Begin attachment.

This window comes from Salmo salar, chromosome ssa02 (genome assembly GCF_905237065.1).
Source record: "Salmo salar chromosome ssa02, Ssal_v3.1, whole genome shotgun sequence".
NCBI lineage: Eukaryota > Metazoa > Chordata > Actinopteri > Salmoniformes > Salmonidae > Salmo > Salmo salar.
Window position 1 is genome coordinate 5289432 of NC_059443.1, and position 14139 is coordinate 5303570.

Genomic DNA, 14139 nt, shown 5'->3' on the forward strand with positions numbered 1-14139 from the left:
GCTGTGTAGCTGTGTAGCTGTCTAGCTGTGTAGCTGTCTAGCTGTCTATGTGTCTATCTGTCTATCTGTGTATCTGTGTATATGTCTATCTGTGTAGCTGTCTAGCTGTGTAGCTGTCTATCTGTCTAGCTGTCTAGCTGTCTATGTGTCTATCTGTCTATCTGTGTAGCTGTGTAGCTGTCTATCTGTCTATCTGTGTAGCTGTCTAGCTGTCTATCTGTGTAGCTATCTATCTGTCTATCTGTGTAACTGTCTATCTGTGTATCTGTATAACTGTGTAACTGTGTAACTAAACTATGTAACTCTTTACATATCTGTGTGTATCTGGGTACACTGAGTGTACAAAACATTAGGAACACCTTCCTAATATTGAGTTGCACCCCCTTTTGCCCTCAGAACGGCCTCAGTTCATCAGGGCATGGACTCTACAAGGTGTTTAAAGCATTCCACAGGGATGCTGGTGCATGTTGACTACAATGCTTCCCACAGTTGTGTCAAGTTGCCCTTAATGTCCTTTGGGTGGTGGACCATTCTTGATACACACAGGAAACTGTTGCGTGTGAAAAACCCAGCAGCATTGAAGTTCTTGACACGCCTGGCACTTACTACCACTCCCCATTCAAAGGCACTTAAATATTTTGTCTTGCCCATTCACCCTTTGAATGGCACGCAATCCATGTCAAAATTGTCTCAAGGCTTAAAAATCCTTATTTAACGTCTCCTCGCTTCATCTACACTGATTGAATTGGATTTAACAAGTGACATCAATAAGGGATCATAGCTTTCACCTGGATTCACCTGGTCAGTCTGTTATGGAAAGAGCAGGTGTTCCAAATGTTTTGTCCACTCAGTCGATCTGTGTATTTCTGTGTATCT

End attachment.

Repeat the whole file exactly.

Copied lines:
This window comes from Salmo salar, chromosome ssa02 (genome assembly GCF_905237065.1).
Source record: "Salmo salar chromosome ssa02, Ssal_v3.1, whole genome shotgun sequence".
NCBI lineage: Eukaryota > Metazoa > Chordata > Actinopteri > Salmoniformes > Salmonidae > Salmo > Salmo salar.
Window position 1 is genome coordinate 5289432 of NC_059443.1, and position 14139 is coordinate 5303570.

Genomic DNA, 14139 nt, shown 5'->3' on the forward strand with positions numbered 1-14139 from the left:
GCTGTGTAGCTGTGTAGCTGTCTAGCTGTGTAGCTGTCTAGCTGTCTATGTGTCTATCTGTCTATCTGTGTATCTGTGTATATGTCTATCTGTGTAGCTGTCTAGCTGTGTAGCTGTCTATCTGTCTAGCTGTCTAGCTGTCTATGTGTCTATCTGTCTATCTGTGTAGCTGTGTAGCTGTCTATCTGTCTATCTGTGTAGCTGTCTAGCTGTCTATCTGTGTAGCTATCTATCTGTCTATCTGTGTAACTGTCTATCTGTGTATCTGTATAACTGTGTAACTGTGTAACTAAACTATGTAACTCTTTACATATCTGTGTGTATCTGGGTACACTGAGTGTACAAAACATTAGGAACACCTTCCTAATATTGAGTTGCACCCCCTTTTGCCCTCAGAACGGCCTCAGTTCATCAGGGCATGGACTCTACAAGGTGTTTAAAGCATTCCACAGGGATGCTGGTGCATGTTGACTACAATGCTTCCCACAGTTGTGTCAAGTTGCCCTTAATGTCCTTTGGGTGGTGGACCATTCTTGATACACACAGGAAACTGTTGCGTGTGAAAAACCCAGCAGCATTGAAGTTCTTGACACGCCTGGCACTTACTACCACTCCCCATTCAAAGGCACTTAAATATTTTGTCTTGCCCATTCACCCTTTGAATGGCACGCAATCCATGTCAAAATTGTCTCAAGGCTTAAAAATCCTTATTTAACGTCTCCTCGCTTCATCTACACTGATTGAATTGGATTTAACAAGTGACATCAATAAGGGATCATAGCTTTCACCTGGATTCACCTGGTCAGTCTGTTATGGAAAGAGCAGGTGTTCCAAATGTTTTGTCCACTCAGTCGATCTGTGTATTTCTGTGTATCT